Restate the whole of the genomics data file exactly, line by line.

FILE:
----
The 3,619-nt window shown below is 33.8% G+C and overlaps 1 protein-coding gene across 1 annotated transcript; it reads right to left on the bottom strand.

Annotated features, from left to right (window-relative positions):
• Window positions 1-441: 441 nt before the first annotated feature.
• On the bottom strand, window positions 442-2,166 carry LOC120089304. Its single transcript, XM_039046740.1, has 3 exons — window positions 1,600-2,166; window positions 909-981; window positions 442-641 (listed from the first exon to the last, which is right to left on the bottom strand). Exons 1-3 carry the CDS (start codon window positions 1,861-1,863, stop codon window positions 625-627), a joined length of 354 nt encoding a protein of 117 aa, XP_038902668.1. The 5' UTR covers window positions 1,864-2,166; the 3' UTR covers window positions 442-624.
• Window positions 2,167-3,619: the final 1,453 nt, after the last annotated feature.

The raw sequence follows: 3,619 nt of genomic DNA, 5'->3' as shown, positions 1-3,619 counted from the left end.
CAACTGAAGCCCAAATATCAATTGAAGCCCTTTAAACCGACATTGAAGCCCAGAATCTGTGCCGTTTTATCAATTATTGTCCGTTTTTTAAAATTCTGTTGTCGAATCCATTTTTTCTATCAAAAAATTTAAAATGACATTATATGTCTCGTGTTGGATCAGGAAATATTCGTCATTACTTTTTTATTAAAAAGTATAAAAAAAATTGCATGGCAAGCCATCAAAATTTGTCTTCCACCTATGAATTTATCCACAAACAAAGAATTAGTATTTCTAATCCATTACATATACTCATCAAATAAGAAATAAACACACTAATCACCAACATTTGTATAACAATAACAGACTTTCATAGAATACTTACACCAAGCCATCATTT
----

The 3,619-nt window shown below is 33.8% G+C and overlaps 1 protein-coding gene across 1 annotated transcript; it reads right to left on the bottom strand.

Annotated features, from left to right (window-relative positions):
• Window positions 1-441: 441 nt before the first annotated feature.
• On the bottom strand, window positions 442-2,166 carry LOC120089304. Its single transcript, XM_039046740.1, has 3 exons — window positions 1,600-2,166; window positions 909-981; window positions 442-641 (listed from the first exon to the last, which is right to left on the bottom strand). Exons 1-3 carry the CDS (start codon window positions 1,861-1,863, stop codon window positions 625-627), a joined length of 354 nt encoding a protein of 117 aa, XP_038902668.1. The 5' UTR covers window positions 1,864-2,166; the 3' UTR covers window positions 442-624.
• Window positions 2,167-3,619: the final 1,453 nt, after the last annotated feature.

The raw sequence follows: 3,619 nt of genomic DNA, 5'->3' as shown, positions 1-3,619 counted from the left end.
CAACTGAAGCCCAAATATCAATTGAAGCCCTTTAAACCGACATTGAAGCCCAGAATCTGTGCCGTTTTATCAATTATTGTCCGTTTTTTAAAATTCTGTTGTCGAATCCATTTTTTCTATCAAAAAATTTAAAATGACATTATATGTCTCGTGTTGGATCAGGAAATATTCGTCATTACTTTTTTATTAAAAAGTATAAAAAAAATTGCATGGCAAGCCATCAAAATTTGTCTTCCACCTATGAATTTATCCACAAACAAAGAATTAGTATTTCTAATCCATTACATATACTCATCAAATAAGAAATAAACACACTAATCACCAACATTTGTATAACAATAACAGACTTTCATAGAATACTTACACCAAGCCATCATTT